WASHINGTON, DC -- This month’s outlook for 2018/19 U.S. rice is for fractionally higher supplies, reduced exports, and higher ending stocks. The NASS November Crop Production report indicated 2018/19 rice production is lowered slightly from the previous forecast to 218.3 million cwt with California accounting for the entire reduction. The average all rice yield is reduced 17 pounds to 7,522 pounds per acre. Despite lower production, supplies still increased as imports are forecast up 1 million cwt to a record of 28 million on higher medium- and short-grain imports into Puerto Rico. The all rice export forecast is lowered 2 million cwt to 96 million with all of the reduction in long-grain on continued strong competition in Western Hemisphere markets from South American suppliers. All rice ending stocks are increased 2.5 million cwt to 46.7 million and are 59 percent higher than 2017/18. The projected 2018/19 all rice season-average farm price (SAFP) is raised this month $0.30 per cwt at the midpoint to a range of $11.50 to $12.50, as a higher projected medium- and short-grain SAFP more than offsets a lower long-grain SAFP.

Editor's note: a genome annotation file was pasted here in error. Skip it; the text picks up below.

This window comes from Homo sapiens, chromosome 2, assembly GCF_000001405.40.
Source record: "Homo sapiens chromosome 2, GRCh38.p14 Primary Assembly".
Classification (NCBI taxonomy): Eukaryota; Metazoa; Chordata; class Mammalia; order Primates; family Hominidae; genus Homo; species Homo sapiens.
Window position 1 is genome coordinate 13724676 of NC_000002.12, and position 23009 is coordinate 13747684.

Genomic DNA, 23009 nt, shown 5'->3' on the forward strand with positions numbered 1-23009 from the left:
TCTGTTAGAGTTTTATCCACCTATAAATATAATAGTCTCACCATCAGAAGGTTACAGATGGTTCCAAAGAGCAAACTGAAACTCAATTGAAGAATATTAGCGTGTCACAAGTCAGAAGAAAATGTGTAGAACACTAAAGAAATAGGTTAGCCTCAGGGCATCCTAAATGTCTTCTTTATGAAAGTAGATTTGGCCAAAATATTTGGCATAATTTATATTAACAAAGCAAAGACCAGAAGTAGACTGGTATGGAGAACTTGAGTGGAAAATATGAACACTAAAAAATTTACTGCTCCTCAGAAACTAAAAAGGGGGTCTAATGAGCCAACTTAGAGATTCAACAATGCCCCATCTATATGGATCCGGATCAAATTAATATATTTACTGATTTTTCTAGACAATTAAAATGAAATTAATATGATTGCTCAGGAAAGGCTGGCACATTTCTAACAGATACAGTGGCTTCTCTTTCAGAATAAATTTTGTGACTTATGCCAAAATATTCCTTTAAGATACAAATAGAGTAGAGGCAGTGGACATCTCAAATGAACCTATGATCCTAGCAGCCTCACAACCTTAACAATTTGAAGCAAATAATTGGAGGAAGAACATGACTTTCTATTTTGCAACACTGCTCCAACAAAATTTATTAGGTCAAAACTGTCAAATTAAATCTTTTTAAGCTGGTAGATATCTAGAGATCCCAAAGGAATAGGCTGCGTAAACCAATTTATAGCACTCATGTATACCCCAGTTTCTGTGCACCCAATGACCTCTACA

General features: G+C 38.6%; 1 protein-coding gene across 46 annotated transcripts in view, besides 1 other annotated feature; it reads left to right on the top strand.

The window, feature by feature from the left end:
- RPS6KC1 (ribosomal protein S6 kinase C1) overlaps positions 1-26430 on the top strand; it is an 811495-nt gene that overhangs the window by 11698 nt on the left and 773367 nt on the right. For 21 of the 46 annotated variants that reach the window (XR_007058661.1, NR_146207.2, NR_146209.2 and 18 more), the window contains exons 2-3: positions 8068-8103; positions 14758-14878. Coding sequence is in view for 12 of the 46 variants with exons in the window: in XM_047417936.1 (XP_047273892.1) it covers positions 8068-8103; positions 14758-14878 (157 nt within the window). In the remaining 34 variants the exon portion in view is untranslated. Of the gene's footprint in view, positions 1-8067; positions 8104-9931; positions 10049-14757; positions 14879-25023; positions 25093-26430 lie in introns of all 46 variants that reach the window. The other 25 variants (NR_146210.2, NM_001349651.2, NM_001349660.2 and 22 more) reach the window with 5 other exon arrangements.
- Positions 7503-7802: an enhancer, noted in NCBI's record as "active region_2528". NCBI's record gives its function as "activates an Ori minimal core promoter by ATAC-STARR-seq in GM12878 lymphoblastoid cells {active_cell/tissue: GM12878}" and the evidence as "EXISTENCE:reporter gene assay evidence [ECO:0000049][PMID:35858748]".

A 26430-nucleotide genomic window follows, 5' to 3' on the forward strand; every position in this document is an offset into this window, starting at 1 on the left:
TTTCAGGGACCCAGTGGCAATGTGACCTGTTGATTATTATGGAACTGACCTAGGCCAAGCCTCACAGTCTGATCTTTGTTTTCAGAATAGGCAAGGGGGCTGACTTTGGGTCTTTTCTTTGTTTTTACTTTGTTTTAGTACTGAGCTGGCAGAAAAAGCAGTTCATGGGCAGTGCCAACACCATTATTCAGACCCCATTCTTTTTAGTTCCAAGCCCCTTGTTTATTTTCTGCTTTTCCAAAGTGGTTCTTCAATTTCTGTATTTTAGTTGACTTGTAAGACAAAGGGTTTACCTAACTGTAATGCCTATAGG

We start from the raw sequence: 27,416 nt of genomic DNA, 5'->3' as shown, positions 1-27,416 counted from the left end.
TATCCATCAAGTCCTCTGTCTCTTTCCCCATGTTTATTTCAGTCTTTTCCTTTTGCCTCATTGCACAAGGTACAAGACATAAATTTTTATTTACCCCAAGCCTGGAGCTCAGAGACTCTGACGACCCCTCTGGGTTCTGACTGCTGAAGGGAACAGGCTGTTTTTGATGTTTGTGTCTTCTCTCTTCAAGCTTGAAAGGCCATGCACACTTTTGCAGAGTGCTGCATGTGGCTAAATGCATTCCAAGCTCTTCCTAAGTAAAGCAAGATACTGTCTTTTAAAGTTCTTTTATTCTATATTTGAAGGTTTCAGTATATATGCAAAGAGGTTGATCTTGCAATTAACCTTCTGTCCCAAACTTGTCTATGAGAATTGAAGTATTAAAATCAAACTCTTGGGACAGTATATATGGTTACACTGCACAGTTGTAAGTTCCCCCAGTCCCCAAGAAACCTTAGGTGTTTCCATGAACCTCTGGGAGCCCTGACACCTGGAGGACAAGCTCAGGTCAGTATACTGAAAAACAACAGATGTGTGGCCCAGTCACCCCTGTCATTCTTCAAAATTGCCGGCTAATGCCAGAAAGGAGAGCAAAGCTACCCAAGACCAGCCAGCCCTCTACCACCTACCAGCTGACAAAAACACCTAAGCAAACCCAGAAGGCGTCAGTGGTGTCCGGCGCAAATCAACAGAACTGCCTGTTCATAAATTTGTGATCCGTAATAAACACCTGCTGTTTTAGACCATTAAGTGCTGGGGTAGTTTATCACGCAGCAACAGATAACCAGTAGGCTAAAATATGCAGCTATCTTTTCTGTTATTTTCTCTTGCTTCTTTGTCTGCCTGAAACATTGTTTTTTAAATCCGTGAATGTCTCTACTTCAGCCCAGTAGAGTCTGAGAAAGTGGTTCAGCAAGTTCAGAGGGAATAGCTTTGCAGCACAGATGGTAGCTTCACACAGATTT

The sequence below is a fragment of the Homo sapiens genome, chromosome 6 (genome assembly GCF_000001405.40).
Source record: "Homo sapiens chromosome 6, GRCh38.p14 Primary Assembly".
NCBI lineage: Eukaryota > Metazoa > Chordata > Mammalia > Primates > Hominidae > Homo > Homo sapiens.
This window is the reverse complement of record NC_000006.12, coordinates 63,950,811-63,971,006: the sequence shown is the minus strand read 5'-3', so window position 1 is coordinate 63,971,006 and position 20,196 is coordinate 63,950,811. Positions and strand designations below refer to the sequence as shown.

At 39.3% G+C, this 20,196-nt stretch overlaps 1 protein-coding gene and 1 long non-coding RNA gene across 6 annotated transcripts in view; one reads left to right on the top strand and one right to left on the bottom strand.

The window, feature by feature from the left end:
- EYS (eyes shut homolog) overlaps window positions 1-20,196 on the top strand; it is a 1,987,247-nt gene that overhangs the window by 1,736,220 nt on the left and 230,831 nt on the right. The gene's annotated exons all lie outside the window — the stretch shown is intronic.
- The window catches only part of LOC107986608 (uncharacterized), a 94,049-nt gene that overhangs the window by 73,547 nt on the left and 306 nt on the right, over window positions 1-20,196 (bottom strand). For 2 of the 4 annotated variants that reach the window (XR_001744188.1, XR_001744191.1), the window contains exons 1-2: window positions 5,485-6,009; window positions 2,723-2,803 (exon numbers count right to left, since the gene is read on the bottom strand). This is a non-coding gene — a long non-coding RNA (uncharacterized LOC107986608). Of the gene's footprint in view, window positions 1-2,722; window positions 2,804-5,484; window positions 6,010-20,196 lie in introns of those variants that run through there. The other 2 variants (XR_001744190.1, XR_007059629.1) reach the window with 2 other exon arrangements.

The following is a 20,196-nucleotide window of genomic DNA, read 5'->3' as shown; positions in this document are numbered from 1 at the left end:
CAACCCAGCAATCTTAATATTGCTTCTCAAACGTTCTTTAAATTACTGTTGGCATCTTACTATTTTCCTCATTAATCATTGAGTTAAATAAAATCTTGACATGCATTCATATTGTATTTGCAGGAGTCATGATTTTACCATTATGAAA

Global 2018/19 rice supplies are increased by 17.7 million tons to 651.4 million, mostly due to revisions for China. USDA incorporated China’s NBS rice production revisions from 2007/08 through 2017/18, which consequently raised its supplies over this multi-year period. The cumulative increases in China’s ending stocks result in the large upward adjustment in 2018/19 global supplies. Additionally, China’s 2018/19 production forecast is raised on larger harvested area, reflecting the NBS revisions for prior years. Global consumption is fractionally lower at 488.4 million tons as reductions in Bangladesh, Afghanistan, and Pakistan are not completely offset by increases in other countries. World trade is lowered 600,000 tons to 48.9 million on reduced exports for India, Argentina, and the United States. Global ending stocks are raised 17.8 million tons to a record 163 million with China now accounting for 69 percent of 2018/19 world stocks, compared to 66 percent last month.
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